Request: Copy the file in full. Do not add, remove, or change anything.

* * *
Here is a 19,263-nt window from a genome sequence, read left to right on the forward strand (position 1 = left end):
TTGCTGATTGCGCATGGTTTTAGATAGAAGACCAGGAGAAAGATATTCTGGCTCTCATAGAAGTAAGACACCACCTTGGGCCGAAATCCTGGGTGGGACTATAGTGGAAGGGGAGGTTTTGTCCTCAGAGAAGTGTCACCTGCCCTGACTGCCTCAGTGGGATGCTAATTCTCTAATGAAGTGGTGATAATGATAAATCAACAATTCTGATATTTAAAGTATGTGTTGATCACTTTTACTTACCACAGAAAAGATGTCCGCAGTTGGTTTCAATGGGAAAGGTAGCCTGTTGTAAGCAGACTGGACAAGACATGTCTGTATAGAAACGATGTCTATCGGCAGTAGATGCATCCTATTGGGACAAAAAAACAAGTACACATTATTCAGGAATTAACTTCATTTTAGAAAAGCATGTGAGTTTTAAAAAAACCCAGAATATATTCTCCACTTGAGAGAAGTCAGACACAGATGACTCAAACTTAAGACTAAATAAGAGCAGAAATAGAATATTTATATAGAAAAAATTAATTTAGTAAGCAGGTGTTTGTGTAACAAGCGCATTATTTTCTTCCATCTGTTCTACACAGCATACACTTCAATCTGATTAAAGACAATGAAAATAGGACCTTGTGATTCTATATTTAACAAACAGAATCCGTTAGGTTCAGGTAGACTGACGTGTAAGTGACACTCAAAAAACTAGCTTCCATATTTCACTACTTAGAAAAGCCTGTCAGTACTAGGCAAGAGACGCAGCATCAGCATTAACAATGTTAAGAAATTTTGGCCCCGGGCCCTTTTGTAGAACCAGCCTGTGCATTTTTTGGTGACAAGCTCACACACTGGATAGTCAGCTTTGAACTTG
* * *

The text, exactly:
Here is a 19,263-nt window from a genome sequence, read left to right on the forward strand (position 1 = left end):
TTGCTGATTGCGCATGGTTTTAGATAGAAGACCAGGAGAAAGATATTCTGGCTCTCATAGAAGTAAGACACCACCTTGGGCCGAAATCCTGGGTGGGACTATAGTGGAAGGGGAGGTTTTGTCCTCAGAGAAGTGTCACCTGCCCTGACTGCCTCAGTGGGATGCTAATTCTCTAATGAAGTGGTGATAATGATAAATCAACAATTCTGATATTTAAAGTATGTGTTGATCACTTTTACTTACCACAGAAAAGATGTCCGCAGTTGGTTTCAATGGGAAAGGTAGCCTGTTGTAAGCAGACTGGACAAGACATGTCTGTATAGAAACGATGTCTATCGGCAGTAGATGCATCCTATTGGGACAAAAAAACAAGTACACATTATTCAGGAATTAACTTCATTTTAGAAAAGCATGTGAGTTTTAAAAAAACCCAGAATATATTCTCCACTTGAGAGAAGTCAGACACAGATGACTCAAACTTAAGACTAAATAAGAGCAGAAATAGAATATTTATATAGAAAAAATTAATTTAGTAAGCAGGTGTTTGTGTAACAAGCGCATTATTTTCTTCCATCTGTTCTACACAGCATACACTTCAATCTGATTAAAGACAATGAAAATAGGACCTTGTGATTCTATATTTAACAAACAGAATCCGTTAGGTTCAGGTAGACTGACGTGTAAGTGACACTCAAAAAACTAGCTTCCATATTTCACTACTTAGAAAAGCCTGTCAGTACTAGGCAAGAGACGCAGCATCAGCATTAACAATGTTAAGAAATTTTGGCCCCGGGCCCTTTTGTAGAACCAGCCTGTGCATTTTTTGGTGACAAGCTCACACACTGGATAGTCAGCTTTGAACTTG